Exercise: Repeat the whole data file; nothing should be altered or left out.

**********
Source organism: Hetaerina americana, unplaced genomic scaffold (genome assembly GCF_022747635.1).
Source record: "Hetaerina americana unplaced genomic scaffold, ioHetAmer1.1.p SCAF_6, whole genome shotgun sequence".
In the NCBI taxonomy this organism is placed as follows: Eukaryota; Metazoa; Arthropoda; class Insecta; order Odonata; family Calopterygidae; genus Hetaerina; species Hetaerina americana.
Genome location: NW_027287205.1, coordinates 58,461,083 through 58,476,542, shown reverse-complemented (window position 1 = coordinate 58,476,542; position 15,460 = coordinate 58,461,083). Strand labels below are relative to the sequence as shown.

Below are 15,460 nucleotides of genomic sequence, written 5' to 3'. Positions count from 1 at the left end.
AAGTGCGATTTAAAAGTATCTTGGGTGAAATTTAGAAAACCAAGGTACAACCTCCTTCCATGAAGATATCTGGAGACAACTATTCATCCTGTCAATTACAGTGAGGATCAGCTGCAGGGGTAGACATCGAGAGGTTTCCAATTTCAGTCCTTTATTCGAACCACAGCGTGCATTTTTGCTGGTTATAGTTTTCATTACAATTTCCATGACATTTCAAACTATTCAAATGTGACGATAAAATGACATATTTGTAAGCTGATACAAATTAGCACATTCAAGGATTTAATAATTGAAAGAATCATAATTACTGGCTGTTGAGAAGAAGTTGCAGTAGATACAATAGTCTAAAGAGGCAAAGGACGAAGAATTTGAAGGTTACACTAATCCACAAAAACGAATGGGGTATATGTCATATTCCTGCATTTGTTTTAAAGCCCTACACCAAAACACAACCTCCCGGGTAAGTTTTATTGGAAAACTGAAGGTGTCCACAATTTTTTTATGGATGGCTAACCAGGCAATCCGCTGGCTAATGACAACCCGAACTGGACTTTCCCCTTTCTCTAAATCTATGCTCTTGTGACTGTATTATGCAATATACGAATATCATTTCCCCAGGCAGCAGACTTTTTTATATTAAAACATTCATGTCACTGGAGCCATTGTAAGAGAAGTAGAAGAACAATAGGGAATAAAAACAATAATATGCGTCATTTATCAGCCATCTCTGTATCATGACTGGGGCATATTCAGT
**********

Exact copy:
Source organism: Hetaerina americana, unplaced genomic scaffold (genome assembly GCF_022747635.1).
Source record: "Hetaerina americana unplaced genomic scaffold, ioHetAmer1.1.p SCAF_6, whole genome shotgun sequence".
In the NCBI taxonomy this organism is placed as follows: Eukaryota; Metazoa; Arthropoda; class Insecta; order Odonata; family Calopterygidae; genus Hetaerina; species Hetaerina americana.
Genome location: NW_027287205.1, coordinates 58,461,083 through 58,476,542, shown reverse-complemented (window position 1 = coordinate 58,476,542; position 15,460 = coordinate 58,461,083). Strand labels below are relative to the sequence as shown.

Below are 15,460 nucleotides of genomic sequence, written 5' to 3'. Positions count from 1 at the left end.
AAGTGCGATTTAAAAGTATCTTGGGTGAAATTTAGAAAACCAAGGTACAACCTCCTTCCATGAAGATATCTGGAGACAACTATTCATCCTGTCAATTACAGTGAGGATCAGCTGCAGGGGTAGACATCGAGAGGTTTCCAATTTCAGTCCTTTATTCGAACCACAGCGTGCATTTTTGCTGGTTATAGTTTTCATTACAATTTCCATGACATTTCAAACTATTCAAATGTGACGATAAAATGACATATTTGTAAGCTGATACAAATTAGCACATTCAAGGATTTAATAATTGAAAGAATCATAATTACTGGCTGTTGAGAAGAAGTTGCAGTAGATACAATAGTCTAAAGAGGCAAAGGACGAAGAATTTGAAGGTTACACTAATCCACAAAAACGAATGGGGTATATGTCATATTCCTGCATTTGTTTTAAAGCCCTACACCAAAACACAACCTCCCGGGTAAGTTTTATTGGAAAACTGAAGGTGTCCACAATTTTTTTATGGATGGCTAACCAGGCAATCCGCTGGCTAATGACAACCCGAACTGGACTTTCCCCTTTCTCTAAATCTATGCTCTTGTGACTGTATTATGCAATATACGAATATCATTTCCCCAGGCAGCAGACTTTTTTATATTAAAACATTCATGTCACTGGAGCCATTGTAAGAGAAGTAGAAGAACAATAGGGAATAAAAACAATAATATGCGTCATTTATCAGCCATCTCTGTATCATGACTGGGGCATATTCAGT